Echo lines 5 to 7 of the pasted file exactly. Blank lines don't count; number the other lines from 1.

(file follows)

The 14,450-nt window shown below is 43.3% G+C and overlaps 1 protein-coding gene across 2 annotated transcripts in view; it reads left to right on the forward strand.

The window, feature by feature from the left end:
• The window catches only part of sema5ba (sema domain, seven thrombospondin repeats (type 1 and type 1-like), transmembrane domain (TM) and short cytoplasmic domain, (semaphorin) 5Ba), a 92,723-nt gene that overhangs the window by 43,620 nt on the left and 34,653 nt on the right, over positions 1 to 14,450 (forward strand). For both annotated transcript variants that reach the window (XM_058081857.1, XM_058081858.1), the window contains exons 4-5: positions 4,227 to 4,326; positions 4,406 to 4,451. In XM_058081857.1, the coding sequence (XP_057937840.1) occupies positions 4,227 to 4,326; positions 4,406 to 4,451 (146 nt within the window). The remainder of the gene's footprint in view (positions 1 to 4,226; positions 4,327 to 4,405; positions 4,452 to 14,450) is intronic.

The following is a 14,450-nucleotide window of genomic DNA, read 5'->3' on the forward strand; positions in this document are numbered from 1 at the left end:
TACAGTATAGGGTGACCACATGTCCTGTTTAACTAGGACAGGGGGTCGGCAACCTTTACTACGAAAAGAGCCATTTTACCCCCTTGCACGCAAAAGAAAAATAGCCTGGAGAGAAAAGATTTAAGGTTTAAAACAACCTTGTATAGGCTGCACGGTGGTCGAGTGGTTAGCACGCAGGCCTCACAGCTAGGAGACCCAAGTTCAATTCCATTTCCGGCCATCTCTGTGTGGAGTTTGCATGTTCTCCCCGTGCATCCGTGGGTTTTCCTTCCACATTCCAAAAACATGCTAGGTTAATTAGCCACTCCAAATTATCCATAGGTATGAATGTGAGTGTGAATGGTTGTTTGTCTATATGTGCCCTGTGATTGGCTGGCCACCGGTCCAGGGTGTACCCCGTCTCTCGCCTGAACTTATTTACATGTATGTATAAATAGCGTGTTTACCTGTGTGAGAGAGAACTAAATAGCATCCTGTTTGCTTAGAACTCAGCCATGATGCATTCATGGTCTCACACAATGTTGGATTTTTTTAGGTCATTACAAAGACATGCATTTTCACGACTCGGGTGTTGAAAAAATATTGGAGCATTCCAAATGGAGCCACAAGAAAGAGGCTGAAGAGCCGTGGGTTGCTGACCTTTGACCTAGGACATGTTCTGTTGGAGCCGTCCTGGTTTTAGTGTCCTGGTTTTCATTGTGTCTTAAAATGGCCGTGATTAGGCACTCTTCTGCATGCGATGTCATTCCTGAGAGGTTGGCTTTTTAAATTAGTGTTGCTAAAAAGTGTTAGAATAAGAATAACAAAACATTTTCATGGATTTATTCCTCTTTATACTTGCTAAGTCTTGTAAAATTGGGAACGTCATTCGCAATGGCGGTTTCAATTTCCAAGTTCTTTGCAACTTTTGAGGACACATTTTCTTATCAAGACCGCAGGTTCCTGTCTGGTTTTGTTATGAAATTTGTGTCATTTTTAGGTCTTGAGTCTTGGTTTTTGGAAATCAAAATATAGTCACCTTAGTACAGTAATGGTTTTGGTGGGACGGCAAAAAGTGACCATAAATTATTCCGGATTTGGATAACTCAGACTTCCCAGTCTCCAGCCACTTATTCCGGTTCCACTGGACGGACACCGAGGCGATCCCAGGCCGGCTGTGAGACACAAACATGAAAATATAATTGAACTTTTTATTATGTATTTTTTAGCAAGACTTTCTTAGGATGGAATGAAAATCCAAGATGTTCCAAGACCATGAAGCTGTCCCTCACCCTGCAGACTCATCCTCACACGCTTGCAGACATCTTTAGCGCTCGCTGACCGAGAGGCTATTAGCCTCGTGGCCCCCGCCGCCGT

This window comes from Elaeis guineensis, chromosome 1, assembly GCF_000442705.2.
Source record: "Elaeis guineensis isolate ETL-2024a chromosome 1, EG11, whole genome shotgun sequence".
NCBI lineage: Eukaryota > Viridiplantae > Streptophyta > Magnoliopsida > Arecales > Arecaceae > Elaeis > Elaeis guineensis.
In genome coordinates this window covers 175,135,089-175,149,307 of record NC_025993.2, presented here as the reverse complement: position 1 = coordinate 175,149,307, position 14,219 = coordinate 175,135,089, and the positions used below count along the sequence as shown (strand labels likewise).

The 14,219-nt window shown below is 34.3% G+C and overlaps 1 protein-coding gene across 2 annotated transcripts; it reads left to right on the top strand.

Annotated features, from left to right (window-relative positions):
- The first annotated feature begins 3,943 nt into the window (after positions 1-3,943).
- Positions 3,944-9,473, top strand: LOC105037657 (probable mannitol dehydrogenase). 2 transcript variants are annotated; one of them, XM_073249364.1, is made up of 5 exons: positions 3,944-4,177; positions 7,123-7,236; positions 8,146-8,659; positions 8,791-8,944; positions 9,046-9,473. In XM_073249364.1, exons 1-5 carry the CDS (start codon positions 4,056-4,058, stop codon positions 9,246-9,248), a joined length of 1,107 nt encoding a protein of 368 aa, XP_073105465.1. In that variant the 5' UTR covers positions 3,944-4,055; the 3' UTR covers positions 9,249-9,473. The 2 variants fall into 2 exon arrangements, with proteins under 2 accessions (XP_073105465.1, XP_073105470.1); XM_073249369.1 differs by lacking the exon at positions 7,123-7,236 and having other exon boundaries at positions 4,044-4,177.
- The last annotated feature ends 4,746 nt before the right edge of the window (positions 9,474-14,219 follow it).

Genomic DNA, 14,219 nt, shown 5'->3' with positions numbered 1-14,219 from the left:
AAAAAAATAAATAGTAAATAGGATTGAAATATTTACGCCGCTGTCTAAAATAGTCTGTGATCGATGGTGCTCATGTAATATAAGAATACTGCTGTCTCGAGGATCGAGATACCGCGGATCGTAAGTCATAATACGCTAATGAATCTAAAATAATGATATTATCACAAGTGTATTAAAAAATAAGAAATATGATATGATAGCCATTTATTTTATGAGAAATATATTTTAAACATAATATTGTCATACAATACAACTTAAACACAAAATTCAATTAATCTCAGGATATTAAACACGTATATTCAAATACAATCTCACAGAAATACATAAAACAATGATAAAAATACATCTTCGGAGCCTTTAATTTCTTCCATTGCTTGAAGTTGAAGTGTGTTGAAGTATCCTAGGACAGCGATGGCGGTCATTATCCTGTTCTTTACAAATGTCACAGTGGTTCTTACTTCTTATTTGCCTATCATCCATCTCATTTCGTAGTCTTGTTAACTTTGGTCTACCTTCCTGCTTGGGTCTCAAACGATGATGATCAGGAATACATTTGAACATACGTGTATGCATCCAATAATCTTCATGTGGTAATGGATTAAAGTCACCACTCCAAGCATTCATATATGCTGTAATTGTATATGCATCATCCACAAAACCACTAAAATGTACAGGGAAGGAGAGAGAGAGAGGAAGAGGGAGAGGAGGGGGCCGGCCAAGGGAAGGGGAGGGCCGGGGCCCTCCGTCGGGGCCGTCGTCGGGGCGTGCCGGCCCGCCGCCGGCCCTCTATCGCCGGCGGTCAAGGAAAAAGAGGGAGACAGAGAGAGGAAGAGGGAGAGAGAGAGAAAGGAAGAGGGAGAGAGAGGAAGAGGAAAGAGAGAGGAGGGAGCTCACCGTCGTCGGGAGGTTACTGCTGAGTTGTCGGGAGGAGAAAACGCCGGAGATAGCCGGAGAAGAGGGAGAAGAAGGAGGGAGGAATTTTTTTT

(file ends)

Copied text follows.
TACAGTATAGGGTGACCACATGTCCTGTTTAACTAGGACAGGGGGTCGGCAACCTTTACTACGAAAAGAGCCATTTTACCCCCTTGCACGCAAAAGAAAAATAGCCTGGAGAGAAAAGATTTAAGGTTTAAAACAACCTTGTATAGGCTGCACGGTGGTCGAGTGGTTAGCACGCAGGCCTCACAGCTAGGAGACCCAAGTTCAATTCCATTTCCGGCCATCTCTGTGTGGAGTTTGCATGTTCTCCCCGTGCATCCGTGGGTTTTCCTTCCACATTCCAAAAACATGCTAGGTTAATTAGCCACTCCAAATTATCCATAGGTATGAATGTGAGTGTGAATGGTTGTTTGTCTATATGTGCCCTGTGATTGGCTGGCCACCGGTCCAGGGTGTACCCCGTCTCTCGCCTGAACTTATTTACATGTATGTATAAATAGCGTGTTTACCTGTGTGAGAGAGAACTAAATAGCATCCTGTTTGCTTAGAACTCAGCCATGATGCATTCATGGTCTCACACAATGTTGGATTTTTTTAGGTCATTACAAAGACATGCATTTTCACGACTCGGGTGTTGAAAAAATATTGGAGCATTCCAAATGGAGCCACAAGAAAGAGGCTGAAGAGCCGTGGGTTGCTGACCTTTGACCTAGGACATGTTCTGTTGGAGCCGTCCTGGTTTTAGTGTCCTGGTTTTCATTGTGTCTTAAAATGGCCGTGATTAGGCACTCTTCTGCATGCGATGTCATTCCTGAGAGGTTGGCTTTTTAAATTAGTGTTGCTAAAAAGTGTTAGAATAAGAATAACAAAACATTTTCATGGATTTATTCCTCTTTATACTTGCTAAGTCTTGTAAAATTGGGAACGTCATTCGCAATGGCGGTTTCAATTTCCAAGTTCTTTGCAACTTTTGAGGACACATTTTCTTATCAAGACCGCAGGTTCCTGTCTGGTTTTGTTATGAAATTTGTGTCATTTTTAGGTCTTGAGTCTTGGTTTTTGGAAATCAAAATATAGTCACCTTAGTACAGTAATGGTTTTGGTGGGACGGCAAAAAGTGACCATAAATTATTCCGGATTTGGATAACTCAGACTTCCCAGTCTCCAGCCACTTATTCCGGTTCCACTGGACGGACACCGAGGCGATCCCAGGCCGGCTGTGAGACACAAACATGAAAATATAATTGAACTTTTTATTATGTATTTTTTAGCAAGACTTTCTTAGGATGGAATGAAAATCCAAGATGTTCCAAGACCATGAAGCTGTCCCTCACCCTGCAGACTCATCCTCACACGCTTGCAGACATCTTTAGCGCTCGCTGACCGAGAGGCTATTAGCCTCGTGGCCCCCGCCGCCGT

This window comes from Elaeis guineensis, chromosome 1, assembly GCF_000442705.2.
Source record: "Elaeis guineensis isolate ETL-2024a chromosome 1, EG11, whole genome shotgun sequence".